While intersymbol interference can generally be corrected through equalization, current methods of equalization are relatively slow, inefficient and consume a lot of power. Furthermore, the traditional ZFE algorithm as used in the system of FIG. 1 often does not result in the best bit error rate (BER) because the common implementation of a ZFE algorithm adapts the tap weights within the tapped delay equalizer 14 to cancel intersymbol interference at the feedback point 24, not at the decision point, i.e., where symbol decoding is taking place. Thus, if, as is generally the case, the feedback point 24 is not at the end of the demodulation path, i.e., where symbol decoding is taking place, or if the feedback path itself introduces distortions, or if the tapped delay equalizer 14 has imperfections, the ZFE algorithm will not be able to adapt the tap weights in a manner that accounts for all of the distortions introduced by the elements (and only the elements) through which the signal being decoded passes. In addition, as a result of canceling intersymbol interference, noise is often added to the channel by the feedback loop. Thus, while a traditional ZFE cancels the intersymbol interference detected, this ZFE may still cause an increase in the BER over that possible.
 For example, in the system of FIG. 1, the decision unit 20 performs symbol decoding on the output of the A/D converter 18 while the ZFE update calculation unit 23 makes equalizer tap weight adjustments based on the output of the A/D converter 22, which are different A/D converters. As a result, the transfer function of the A/D converter 18 is not taken into account in the ZFE update calculation unit 23 and, likewise, the transfer function of the A/D converter 22 is not taken into account by the decision unit 20, leading to a mismatch between the symbol decoding and equalizer functions. This, in turn, can lead to errors in symbol decoding and to an increased BER, which is undesirable.
 An equalization system includes an equalizer which uses a set of tap weights to equalize a received signal, a ZFE update calculation unit which determines tap weight adjustments to drive the output of the equalizer to zero at sampling times other than sampling times associated with the main path signal and an offset device which adds offsets to the tap weight updates calculated by the ZFE update calculation unit before the tap weight updates are provided to the equalizer. The offsets stored in the offset device force the equalizer to equalize to some level of non-zero error, with the level of error being determined to provide a more robust equalizer that accounts for the transfer function of demodulation elements not in the feedback path of the equalizer or to provide a better BER.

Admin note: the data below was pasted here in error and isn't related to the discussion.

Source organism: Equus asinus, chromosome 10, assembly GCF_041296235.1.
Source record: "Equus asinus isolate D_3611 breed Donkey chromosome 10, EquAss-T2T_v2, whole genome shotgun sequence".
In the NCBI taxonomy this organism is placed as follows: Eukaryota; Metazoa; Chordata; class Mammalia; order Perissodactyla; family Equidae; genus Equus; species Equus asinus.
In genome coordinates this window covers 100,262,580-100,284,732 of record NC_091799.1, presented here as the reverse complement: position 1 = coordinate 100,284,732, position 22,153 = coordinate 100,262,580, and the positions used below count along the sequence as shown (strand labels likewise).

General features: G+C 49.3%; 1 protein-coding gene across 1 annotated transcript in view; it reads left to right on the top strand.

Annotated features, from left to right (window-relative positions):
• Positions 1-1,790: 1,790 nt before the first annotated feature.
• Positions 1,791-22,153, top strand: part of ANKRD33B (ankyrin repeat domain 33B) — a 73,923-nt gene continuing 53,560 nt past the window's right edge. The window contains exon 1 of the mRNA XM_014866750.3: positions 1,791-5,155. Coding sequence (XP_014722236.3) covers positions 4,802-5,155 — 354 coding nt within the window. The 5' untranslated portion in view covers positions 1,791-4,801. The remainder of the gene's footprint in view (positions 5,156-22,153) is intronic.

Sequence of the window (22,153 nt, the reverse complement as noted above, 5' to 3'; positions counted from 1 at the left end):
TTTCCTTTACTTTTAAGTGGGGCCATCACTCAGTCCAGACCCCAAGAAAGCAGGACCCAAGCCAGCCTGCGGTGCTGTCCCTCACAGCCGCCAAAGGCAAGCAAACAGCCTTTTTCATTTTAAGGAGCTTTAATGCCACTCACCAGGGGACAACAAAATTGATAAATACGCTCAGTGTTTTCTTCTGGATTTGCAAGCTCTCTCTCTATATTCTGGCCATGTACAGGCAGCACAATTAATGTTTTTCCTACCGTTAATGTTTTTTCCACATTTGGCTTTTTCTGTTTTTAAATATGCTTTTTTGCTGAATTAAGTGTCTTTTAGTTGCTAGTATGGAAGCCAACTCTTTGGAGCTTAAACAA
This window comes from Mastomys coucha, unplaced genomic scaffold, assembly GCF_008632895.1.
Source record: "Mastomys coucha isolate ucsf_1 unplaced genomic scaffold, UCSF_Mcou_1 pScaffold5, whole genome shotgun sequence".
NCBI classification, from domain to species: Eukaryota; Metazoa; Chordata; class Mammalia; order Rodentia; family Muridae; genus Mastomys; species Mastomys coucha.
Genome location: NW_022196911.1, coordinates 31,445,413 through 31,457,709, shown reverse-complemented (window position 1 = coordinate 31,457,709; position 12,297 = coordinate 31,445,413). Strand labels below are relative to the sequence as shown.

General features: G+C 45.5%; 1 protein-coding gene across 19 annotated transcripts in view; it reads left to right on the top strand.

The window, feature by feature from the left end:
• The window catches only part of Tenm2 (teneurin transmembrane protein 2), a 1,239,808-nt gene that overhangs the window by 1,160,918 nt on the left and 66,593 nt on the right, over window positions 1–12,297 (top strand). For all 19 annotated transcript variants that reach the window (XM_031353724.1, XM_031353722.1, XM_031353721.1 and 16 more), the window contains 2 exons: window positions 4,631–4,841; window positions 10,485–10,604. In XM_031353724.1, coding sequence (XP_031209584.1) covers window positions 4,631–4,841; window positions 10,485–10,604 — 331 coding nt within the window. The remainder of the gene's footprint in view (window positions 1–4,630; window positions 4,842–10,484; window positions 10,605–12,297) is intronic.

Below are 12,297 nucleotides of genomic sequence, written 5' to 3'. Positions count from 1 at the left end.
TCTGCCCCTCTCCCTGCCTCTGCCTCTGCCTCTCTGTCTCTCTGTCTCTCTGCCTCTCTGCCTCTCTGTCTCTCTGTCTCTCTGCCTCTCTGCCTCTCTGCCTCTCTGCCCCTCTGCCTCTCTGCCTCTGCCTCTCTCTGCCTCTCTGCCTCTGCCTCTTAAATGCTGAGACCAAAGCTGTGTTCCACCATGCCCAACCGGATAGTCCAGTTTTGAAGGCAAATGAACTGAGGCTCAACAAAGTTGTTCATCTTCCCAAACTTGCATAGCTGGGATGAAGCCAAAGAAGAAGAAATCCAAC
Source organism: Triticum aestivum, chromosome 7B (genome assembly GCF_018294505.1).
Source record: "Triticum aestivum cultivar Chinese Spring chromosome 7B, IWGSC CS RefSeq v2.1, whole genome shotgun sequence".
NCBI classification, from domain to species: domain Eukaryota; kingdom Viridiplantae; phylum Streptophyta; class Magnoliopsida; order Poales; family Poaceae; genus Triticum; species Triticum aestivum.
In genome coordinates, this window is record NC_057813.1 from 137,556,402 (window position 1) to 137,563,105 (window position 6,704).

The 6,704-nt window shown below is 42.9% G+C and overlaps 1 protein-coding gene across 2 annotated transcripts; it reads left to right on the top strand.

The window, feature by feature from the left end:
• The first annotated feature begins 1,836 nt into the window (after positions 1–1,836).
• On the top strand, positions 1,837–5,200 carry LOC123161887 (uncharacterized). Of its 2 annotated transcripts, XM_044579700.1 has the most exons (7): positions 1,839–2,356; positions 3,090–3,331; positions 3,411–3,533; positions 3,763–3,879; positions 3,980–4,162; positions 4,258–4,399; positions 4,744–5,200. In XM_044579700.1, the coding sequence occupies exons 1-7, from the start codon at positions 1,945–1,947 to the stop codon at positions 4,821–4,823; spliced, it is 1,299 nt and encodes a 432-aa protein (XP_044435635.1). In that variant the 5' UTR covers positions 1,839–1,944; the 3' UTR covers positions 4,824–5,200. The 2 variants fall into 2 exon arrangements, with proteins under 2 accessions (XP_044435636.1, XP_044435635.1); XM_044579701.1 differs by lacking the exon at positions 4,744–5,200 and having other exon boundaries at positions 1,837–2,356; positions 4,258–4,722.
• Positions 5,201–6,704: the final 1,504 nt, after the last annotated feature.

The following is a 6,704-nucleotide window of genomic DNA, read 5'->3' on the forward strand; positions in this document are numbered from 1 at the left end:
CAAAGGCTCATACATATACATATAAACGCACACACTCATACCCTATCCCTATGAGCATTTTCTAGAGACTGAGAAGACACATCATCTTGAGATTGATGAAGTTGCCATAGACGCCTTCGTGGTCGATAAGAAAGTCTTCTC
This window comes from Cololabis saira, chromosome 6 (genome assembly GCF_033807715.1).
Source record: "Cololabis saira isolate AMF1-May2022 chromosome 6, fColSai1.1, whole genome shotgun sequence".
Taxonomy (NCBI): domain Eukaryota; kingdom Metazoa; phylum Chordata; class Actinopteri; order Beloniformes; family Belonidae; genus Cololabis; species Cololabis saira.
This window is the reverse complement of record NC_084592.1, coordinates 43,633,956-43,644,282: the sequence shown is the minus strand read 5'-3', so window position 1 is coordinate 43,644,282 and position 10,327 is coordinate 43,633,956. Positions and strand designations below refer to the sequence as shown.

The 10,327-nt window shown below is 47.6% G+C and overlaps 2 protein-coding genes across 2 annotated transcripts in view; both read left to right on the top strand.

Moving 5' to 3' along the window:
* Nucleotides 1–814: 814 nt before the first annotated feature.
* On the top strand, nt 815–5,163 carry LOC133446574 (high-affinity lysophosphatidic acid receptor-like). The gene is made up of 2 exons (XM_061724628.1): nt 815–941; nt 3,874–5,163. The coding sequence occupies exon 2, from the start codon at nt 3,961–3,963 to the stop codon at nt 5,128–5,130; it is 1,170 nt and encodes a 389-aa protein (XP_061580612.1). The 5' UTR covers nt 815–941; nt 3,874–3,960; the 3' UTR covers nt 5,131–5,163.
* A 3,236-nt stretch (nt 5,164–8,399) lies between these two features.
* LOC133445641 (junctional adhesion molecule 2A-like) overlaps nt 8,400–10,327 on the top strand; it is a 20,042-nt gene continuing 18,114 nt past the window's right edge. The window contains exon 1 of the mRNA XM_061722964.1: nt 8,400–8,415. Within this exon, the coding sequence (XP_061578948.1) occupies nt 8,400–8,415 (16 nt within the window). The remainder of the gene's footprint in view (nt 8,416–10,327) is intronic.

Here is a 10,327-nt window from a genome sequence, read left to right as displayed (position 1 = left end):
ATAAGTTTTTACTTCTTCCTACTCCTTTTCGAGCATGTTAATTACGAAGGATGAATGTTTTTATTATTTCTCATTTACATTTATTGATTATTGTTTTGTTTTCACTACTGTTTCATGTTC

According to one aspect of the invention, an equalizing apparatus equalizes a received signal. The equalizing apparatus includes an equalizer which has a plurality of adjustable tap weights that equalizes the received signal based on values of the adjustable tap weights, a tap weight update calculation unit that is coupled to the equalizer and that is adapted to determine tap weight updates for use in adjusting the tap weights during operation of the equalizer, an offset memory that stores one or more tap weight update offset values and a summer that is coupled to the tap weight update calculation unit and to the offset memory. The summer is combines each of the tap weight updates with one of the tap weight update offset values to produce modified tap weight updates which, in turn, are provided to the equalizer to adjust the tap weights. By adding an offset to the weight updates, known distortions after the feedback point can be included and accounted for by the equalizer and, likewise, distortions on the feedback path can be canceled out. These offsets can also compensate for imperfections in the transversal filter that prevent the transversal filter from reaching the ideal ZFE goal of zero intersymbol interference and/or can be used to achieve the best tradeoff between channel equalization and filtering of random noise.